Your Weekly News Roundup for April 14, 2017
Liz Biscevic—Things to Know Today
Airline scandals, record-breaking batteries, homophobia in North Carolina, and other news you need to know this weekend. Here's your weekly news roundup for April 14.
Monday was kind of a bummer.
Aside from a passenger getting dragged off a United flight for not being convenient enough for the airline, it was reported that only a third of the Great Barrier Reef is undamaged, thanks to two years of back-to-back algae loss. With most of the reef impaired, scientists fear that if normal water temperatures don’t return fast, coral won’t be able to grow there again.
Meanwhile, Wells Fargo's board released a report about the fraudulent account scandal that has deeply tarnished its reputation. If you don’t remember, Wells Fargo had been opening up millions of fake accounts without customers’ permission in order to meet their sales goals. The bank was fined 185 million and the CEO was fired. The board’s report blames their former sales exec, who allegedly lied to the board about how extensive the scandal went, and former CEO John Stumpf, who was loathe to find fault with such dazzling sales numbers. Both employees have had to give back upward of $60 million in compensation.
On Tuesday, plans to build the world’s largest solar battery were unveiled.
The project comes as a result of power shortages in South Australia. Energy company Lyon Group has already secured the land it needs to install a 330 MW solar farm that will link to a massive battery installation. The solar farm would be the largest in Australia, and the battery project would be twice the size of those currently in production.
Barely 24 hours after United's disastrous decision to forcibly remove a doctor from an overbooked flight (which included a viral video, tons of social media bashing, and hamfisted press releases), United Continental Holdings (UAL)’s stock was down nearly 4 percent, decreasing the company’s market value by nearly $1 billion dollars. The CEO apologized and some of the stock recovered, but the market value was still down by $250 million at the end of the day.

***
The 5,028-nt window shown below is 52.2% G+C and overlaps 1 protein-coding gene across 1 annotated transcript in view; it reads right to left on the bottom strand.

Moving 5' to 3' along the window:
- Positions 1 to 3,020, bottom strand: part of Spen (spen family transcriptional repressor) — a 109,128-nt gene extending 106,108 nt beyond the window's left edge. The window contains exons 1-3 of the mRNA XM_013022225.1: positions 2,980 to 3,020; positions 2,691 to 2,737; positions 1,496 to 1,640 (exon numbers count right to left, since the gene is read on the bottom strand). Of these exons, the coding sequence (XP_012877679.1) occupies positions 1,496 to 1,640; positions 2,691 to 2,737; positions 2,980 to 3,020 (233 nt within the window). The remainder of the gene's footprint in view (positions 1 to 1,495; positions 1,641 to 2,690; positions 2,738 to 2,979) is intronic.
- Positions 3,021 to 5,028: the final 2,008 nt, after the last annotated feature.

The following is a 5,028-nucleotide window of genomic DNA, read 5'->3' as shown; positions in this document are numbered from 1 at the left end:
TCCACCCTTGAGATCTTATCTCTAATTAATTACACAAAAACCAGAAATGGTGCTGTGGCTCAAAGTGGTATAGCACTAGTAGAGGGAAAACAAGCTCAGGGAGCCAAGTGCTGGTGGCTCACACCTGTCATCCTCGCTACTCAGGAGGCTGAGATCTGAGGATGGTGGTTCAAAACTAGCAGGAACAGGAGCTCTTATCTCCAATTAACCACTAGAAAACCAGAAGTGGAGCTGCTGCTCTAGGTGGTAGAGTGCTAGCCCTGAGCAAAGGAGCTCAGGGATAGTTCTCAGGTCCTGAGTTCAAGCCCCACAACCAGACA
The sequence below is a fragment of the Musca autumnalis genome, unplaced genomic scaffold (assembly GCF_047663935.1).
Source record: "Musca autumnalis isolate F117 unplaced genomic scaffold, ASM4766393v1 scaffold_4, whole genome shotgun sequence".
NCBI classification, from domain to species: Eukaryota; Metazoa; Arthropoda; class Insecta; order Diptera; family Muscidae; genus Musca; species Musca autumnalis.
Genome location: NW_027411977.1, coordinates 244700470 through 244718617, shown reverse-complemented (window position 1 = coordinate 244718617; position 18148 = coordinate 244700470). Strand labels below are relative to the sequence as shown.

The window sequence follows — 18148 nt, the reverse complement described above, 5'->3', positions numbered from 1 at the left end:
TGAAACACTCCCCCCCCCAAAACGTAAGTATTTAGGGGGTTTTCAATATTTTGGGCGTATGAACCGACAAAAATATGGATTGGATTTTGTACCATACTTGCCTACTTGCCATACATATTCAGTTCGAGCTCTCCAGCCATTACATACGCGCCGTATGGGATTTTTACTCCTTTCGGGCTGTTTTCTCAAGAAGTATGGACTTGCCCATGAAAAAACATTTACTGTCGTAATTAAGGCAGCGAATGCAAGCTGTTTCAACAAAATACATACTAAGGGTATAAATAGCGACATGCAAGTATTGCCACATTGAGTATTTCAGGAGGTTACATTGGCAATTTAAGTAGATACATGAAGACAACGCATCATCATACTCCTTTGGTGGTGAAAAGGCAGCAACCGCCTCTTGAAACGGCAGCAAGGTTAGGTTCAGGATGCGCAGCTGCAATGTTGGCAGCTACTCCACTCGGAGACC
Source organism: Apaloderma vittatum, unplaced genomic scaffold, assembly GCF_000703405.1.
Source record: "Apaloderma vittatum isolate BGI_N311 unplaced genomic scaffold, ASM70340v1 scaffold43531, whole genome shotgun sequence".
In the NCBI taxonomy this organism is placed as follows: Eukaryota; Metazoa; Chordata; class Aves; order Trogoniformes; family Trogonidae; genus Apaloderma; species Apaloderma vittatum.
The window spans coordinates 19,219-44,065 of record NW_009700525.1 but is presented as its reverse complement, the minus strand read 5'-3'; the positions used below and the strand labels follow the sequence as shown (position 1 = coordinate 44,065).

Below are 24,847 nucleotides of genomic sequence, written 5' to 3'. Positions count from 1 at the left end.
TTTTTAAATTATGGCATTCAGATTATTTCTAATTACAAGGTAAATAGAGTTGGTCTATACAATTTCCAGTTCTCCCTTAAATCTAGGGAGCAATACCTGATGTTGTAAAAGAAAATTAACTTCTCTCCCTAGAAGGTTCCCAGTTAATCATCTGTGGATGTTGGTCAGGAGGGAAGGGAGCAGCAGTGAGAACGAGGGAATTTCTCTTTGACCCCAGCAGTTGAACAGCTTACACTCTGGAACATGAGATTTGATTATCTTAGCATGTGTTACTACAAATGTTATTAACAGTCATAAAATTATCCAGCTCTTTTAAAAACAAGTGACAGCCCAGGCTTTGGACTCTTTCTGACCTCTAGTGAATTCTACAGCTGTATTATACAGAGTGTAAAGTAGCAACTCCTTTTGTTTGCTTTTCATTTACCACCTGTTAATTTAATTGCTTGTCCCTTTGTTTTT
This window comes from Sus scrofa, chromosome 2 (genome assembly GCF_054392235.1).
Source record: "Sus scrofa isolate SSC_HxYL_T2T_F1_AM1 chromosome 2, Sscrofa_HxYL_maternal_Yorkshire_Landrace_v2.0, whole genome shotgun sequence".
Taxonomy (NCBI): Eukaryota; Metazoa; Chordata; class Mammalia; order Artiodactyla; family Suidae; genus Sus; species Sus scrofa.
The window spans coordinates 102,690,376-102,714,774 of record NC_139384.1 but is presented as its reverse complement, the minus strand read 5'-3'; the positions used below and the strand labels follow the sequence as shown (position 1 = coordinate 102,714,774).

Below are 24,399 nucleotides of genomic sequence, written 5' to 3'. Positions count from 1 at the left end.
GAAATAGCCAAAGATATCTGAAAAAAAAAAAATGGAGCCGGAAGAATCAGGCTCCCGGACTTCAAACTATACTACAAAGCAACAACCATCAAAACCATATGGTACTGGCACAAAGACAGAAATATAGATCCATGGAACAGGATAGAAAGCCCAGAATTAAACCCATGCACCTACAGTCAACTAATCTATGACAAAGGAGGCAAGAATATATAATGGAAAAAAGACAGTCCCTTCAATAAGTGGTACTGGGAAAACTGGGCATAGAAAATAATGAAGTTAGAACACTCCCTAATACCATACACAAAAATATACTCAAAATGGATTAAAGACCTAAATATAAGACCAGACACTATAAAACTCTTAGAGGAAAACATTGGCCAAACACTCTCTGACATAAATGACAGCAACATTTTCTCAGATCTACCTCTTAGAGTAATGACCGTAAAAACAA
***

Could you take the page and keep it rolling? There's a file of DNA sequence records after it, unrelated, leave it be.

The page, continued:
You know, just to see if it'll work: In a recent survey, Millennials admitted they’d be open to having a “beta marriage” in which they’d commit to each other for a set number of years—usually around two or three—and then renew, renegotiate, or break up, depending on how well it went.
Apparently, the “’til death do us part” isn’t that appealing to our generation. What do you think? Would you prefer to have a “beta marriage” before the final “I do?”
On Wednesday, North Carolina lawmakers introduced a bill that would invalidate same-sex marriage in that state.
House Bill 780 states that "Marriages, whether created by common law, contracted, or performed outside of North Carolina, between individuals of the same gender are not valid in North Carolina" and says the Supreme Court overstepped its constitutional bounds when they made gay marriage constitutionally legal in the United States.
Republican Deb Butler, an openly LGBTQ assembly member in North Carolina called the legislation “despicable” and doesn’t think the bill will get even close to passing.
On Thursday, Forbes asked how we will feed 9 billion people over the next few decades.
The United Nation’s Food and Agriculture Organization estimates that food production will need to increase by 60-70% over the next few decades in order to sustain humanity. The future may look grim, but there appears to be light at the end of the tunnel: breakthroughs in farming, technological advances in agriculture, and new ways to conserve and harvest water may lead to further advancements that can solve these problems.
Due to a shortage of Roman Catholic priests, women in southeastern Portugal are stepping up to lead Sunday services. Claudia Rocha, one of these lay leaders, said, "This church would be closed if I wasn't here. Who cares if I am a woman, a deacon, or a priest? What matters is having someone from the community who maintains our connection with the priest, even when he isn't here."